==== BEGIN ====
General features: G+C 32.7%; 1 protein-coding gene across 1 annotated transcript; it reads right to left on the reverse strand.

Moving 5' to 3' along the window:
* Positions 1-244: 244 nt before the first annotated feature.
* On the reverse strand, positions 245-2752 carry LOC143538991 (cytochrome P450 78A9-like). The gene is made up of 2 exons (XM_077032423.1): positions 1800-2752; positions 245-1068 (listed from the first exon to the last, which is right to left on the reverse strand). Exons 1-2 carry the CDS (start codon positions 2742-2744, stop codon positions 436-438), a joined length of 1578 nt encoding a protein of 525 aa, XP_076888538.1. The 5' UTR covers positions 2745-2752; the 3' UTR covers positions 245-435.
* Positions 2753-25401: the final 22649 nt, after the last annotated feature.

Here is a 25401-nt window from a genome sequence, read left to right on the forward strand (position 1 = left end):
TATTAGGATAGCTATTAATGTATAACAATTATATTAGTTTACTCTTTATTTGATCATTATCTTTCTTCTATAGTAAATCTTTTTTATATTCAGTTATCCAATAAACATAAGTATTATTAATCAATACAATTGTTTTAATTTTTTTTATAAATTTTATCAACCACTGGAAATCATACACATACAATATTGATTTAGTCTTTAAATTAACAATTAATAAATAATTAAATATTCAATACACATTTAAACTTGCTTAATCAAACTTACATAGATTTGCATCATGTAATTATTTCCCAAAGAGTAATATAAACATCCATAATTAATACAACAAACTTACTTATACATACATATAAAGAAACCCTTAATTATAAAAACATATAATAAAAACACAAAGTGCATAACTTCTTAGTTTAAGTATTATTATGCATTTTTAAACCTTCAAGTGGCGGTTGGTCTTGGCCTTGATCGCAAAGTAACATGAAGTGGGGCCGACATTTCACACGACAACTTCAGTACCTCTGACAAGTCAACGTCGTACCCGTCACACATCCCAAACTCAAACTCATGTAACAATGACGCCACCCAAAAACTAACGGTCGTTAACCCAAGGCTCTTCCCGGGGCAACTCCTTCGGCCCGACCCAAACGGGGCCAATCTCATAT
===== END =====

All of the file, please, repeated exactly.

General features: G+C 32.7%; 1 protein-coding gene across 1 annotated transcript; it reads right to left on the reverse strand.

Moving 5' to 3' along the window:
* Positions 1-244: 244 nt before the first annotated feature.
* On the reverse strand, positions 245-2752 carry LOC143538991 (cytochrome P450 78A9-like). The gene is made up of 2 exons (XM_077032423.1): positions 1800-2752; positions 245-1068 (listed from the first exon to the last, which is right to left on the reverse strand). Exons 1-2 carry the CDS (start codon positions 2742-2744, stop codon positions 436-438), a joined length of 1578 nt encoding a protein of 525 aa, XP_076888538.1. The 5' UTR covers positions 2745-2752; the 3' UTR covers positions 245-435.
* Positions 2753-25401: the final 22649 nt, after the last annotated feature.

Here is a 25401-nt window from a genome sequence, read left to right on the forward strand (position 1 = left end):
TATTAGGATAGCTATTAATGTATAACAATTATATTAGTTTACTCTTTATTTGATCATTATCTTTCTTCTATAGTAAATCTTTTTTATATTCAGTTATCCAATAAACATAAGTATTATTAATCAATACAATTGTTTTAATTTTTTTTATAAATTTTATCAACCACTGGAAATCATACACATACAATATTGATTTAGTCTTTAAATTAACAATTAATAAATAATTAAATATTCAATACACATTTAAACTTGCTTAATCAAACTTACATAGATTTGCATCATGTAATTATTTCCCAAAGAGTAATATAAACATCCATAATTAATACAACAAACTTACTTATACATACATATAAAGAAACCCTTAATTATAAAAACATATAATAAAAACACAAAGTGCATAACTTCTTAGTTTAAGTATTATTATGCATTTTTAAACCTTCAAGTGGCGGTTGGTCTTGGCCTTGATCGCAAAGTAACATGAAGTGGGGCCGACATTTCACACGACAACTTCAGTACCTCTGACAAGTCAACGTCGTACCCGTCACACATCCCAAACTCAAACTCATGTAACAATGACGCCACCCAAAAACTAACGGTCGTTAACCCAAGGCTCTTCCCGGGGCAACTCCTTCGGCCCGACCCAAACGGGGCCAATCTCATAT